Building Homes through the Ages

People have needed shelter for centuries to protect themselves from the weather and animals and to give themselves a place to rest. The basic purpose of a home has not changed much through the centuries, but the materials and methods definitively have.


Early man originally used the environment to provide him with shelter, including trees and caves. Trees provided some cover against the sun and rain and protected man from animals that couldn’t climb trees. Caves were another option for shelter as evidenced by cave paintings made by prehistoric humans who lived there.

People eventually learned how to build their homes out of materials they could find, and with the help of basic tools. These materials included branches, bones, stones, animal hides, etc. The homes people could build now were more stable and comfortable than living in makeshift homes in the environment.

Building Homes through the Ages


People eventually discovered how to make sun dried bricks in Egypt and Mesopotamia. These materials were still perishable, and buildings and homes would often have to be levelled and rebuilt regularly. Sun-dried bricks were improved on by the Assyrians, who discovered that baking bricks in fire would harden them, making them more durable and longer-lasting.

The ancient Greeks made their homes out of stone, and included slanted roofs to let rain and snow slide off more easily. After them, the Romans developed concrete, which let them make durable, long-lasting homes and buildings, some of which are still standing now. They also introduced indoor plumbing and central heating by installing pipes through homes through which hot or cold water could flow.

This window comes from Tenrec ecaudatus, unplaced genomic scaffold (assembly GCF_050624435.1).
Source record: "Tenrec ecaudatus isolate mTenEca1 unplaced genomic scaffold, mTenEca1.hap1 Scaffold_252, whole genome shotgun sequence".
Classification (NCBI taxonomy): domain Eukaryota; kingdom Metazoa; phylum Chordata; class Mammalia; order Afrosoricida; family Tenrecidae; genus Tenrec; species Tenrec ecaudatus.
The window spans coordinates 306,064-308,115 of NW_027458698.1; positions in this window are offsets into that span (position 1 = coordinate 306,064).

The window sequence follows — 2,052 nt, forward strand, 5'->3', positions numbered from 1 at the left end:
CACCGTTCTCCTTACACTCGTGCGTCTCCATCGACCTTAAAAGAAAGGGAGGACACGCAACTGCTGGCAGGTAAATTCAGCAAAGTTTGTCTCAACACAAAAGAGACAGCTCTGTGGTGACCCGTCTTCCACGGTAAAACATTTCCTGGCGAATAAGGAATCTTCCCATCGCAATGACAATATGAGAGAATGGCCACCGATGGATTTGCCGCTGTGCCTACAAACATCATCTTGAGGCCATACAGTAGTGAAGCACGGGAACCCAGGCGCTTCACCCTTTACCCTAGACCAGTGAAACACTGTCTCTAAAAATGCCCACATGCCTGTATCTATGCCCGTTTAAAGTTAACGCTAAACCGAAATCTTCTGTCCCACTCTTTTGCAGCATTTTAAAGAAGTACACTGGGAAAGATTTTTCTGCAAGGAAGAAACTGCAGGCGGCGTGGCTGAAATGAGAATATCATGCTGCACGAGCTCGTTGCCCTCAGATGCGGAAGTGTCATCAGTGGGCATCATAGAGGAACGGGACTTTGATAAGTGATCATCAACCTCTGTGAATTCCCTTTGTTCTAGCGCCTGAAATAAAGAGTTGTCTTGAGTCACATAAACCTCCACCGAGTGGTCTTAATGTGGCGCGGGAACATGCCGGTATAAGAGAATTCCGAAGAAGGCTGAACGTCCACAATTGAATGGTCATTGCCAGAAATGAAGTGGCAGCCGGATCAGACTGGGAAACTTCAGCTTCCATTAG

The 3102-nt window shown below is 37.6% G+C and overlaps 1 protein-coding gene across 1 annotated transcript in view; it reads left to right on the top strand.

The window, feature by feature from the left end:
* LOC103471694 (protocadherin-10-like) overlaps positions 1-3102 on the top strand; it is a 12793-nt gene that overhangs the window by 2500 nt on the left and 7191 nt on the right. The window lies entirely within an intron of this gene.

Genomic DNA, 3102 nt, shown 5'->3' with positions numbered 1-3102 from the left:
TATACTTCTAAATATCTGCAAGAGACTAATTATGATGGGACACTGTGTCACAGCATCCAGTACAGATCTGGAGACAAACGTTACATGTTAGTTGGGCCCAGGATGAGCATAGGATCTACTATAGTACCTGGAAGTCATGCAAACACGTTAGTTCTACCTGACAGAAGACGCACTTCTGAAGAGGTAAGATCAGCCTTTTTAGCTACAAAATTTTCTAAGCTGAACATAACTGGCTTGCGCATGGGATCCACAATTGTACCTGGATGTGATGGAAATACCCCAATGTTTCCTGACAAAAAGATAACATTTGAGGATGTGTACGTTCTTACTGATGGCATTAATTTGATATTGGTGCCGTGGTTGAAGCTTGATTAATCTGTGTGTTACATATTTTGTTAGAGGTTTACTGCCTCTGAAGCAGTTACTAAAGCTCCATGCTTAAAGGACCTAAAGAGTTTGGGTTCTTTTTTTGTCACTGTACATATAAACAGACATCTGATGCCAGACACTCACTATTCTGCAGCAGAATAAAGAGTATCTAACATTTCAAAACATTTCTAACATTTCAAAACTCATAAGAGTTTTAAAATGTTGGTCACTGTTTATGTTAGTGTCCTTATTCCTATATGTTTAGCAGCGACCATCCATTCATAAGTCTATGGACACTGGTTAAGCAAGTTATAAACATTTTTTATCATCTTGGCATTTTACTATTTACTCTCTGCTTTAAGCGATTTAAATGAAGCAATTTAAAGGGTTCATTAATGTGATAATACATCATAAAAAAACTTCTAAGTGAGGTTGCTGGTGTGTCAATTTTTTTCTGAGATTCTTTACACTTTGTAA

MedievalBuilding Homes through the Ages

During the medieval period, much of the Romans’ knowledge was lost. This resulted in many homes being constructed with wood. However, new construction techniques were developed at the time such as timber-framing. This consisted of setting tree trunks at the corners and using wooden beams to support the house. Crossbeams were attached to the beams, along with slanting braces to provide more support.

Early Modern

Timber-framing was still used in the Renaissance, such as the Tudor style of architecture. Glass was increasingly used in this period, which changed the design of facades and windows for homes.

During the Industrial period, mass production made it easier to produce materials like brick, wood, and concrete. This made it easier and cheaper to make homes, especially when prefabricated homes could be made quickly and cheaply.


Modern homes can take several different forms, like high-rise condos and production homes. Many contemporary structures feature steel frames and extensive use of glass to make homes larger, more stable, and more airy.

Types of Homes

There are generally two kinds of homes you can make, production or custom.

Building Homes through the Ages

● Production – Production homes are built using a design that has been used multiple times. You usually have a menu of choices, allowing you to select a design that appeals to you. These are also the cheaper option compared to custom homes. However, you will have less of a say in the design of the house and how the work proceeds.

Building Homes through the Ages

● Custom – Custom homes are custom-made to suit the preferences of their residents. This allows you to design the house according to your wants and needs. In Toronto and Markham, custom house builders can make these kinds of homes for you. Custom home building allows you to make a one-of-a-kind house suited to your needs and lifestyle. However, these houses can be quite expensive and time-consuming to make. You will also have to oversee all aspects of the construction as it progresses, which can be very stressful.

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